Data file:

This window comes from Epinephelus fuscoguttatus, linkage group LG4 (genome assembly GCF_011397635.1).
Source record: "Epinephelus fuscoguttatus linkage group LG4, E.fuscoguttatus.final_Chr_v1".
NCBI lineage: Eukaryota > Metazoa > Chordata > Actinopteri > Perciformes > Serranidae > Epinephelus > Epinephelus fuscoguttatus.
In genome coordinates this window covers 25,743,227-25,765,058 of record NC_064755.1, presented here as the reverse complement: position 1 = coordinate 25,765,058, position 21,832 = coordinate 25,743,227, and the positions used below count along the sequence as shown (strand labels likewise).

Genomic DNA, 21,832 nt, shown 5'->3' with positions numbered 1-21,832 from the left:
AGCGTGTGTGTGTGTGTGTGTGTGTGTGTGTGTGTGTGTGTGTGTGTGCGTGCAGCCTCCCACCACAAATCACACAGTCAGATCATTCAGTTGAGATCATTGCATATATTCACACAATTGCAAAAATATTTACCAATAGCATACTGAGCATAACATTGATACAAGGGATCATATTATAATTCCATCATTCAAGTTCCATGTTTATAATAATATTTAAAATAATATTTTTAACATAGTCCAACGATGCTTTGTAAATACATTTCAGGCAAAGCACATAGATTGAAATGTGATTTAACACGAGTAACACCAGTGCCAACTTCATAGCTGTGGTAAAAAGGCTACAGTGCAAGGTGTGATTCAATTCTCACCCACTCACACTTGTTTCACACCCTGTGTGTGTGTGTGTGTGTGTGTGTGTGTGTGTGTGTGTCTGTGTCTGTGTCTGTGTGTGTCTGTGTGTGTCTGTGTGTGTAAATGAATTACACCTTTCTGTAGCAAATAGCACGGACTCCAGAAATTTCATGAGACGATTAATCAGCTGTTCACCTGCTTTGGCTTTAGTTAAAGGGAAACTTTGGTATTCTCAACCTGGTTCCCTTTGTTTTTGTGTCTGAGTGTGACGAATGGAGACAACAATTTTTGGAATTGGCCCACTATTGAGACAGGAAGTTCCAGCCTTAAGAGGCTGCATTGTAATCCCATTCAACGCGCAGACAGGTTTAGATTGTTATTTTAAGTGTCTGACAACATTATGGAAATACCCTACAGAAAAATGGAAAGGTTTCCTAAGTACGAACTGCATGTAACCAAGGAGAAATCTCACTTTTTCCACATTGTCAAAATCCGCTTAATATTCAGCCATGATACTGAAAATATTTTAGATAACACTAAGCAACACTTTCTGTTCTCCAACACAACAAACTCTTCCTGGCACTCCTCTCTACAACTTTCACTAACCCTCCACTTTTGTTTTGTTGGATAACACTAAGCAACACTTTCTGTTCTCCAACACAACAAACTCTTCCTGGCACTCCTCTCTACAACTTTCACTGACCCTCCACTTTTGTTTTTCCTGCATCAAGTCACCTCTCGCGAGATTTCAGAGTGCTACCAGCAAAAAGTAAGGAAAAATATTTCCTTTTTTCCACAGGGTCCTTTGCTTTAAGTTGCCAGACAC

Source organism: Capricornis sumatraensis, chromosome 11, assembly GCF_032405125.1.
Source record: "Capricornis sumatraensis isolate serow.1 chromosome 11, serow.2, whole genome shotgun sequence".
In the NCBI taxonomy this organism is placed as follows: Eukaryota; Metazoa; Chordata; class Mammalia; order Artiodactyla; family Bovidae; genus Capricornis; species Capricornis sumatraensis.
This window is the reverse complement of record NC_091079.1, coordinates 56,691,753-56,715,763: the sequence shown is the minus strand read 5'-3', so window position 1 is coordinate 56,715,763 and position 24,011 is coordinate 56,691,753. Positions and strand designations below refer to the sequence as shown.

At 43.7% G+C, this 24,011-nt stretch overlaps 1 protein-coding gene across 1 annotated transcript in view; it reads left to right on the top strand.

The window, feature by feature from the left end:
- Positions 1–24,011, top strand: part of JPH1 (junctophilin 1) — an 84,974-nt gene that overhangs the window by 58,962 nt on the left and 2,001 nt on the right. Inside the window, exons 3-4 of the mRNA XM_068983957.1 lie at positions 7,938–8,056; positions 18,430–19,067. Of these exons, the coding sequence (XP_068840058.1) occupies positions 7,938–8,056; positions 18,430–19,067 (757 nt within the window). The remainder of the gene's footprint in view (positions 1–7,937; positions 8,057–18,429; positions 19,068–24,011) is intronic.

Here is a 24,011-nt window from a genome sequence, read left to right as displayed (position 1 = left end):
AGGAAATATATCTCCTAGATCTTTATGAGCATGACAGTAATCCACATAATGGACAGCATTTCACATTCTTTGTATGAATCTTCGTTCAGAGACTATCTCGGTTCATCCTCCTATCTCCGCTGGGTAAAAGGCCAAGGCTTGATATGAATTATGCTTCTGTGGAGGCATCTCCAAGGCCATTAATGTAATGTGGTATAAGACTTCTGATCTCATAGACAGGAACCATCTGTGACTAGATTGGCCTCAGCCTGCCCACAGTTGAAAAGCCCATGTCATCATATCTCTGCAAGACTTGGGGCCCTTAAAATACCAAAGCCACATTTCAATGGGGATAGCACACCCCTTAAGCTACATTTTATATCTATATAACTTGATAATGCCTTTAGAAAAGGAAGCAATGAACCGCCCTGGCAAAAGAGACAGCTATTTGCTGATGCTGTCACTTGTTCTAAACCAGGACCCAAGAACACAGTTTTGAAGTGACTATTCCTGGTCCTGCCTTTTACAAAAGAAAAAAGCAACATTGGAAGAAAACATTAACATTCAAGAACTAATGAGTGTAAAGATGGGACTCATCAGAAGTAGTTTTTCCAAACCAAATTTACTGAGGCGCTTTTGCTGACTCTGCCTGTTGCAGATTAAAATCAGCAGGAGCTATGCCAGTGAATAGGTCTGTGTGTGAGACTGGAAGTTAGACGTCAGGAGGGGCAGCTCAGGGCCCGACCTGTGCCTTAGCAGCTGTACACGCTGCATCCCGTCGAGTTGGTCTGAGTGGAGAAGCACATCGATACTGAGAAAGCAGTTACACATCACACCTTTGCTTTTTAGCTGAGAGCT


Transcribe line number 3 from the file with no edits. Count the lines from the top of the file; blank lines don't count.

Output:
NCBI lineage: Eukaryota > Metazoa > Chordata > Actinopteri > Perciformes > Serranidae > Epinephelus > Epinephelus fuscoguttatus.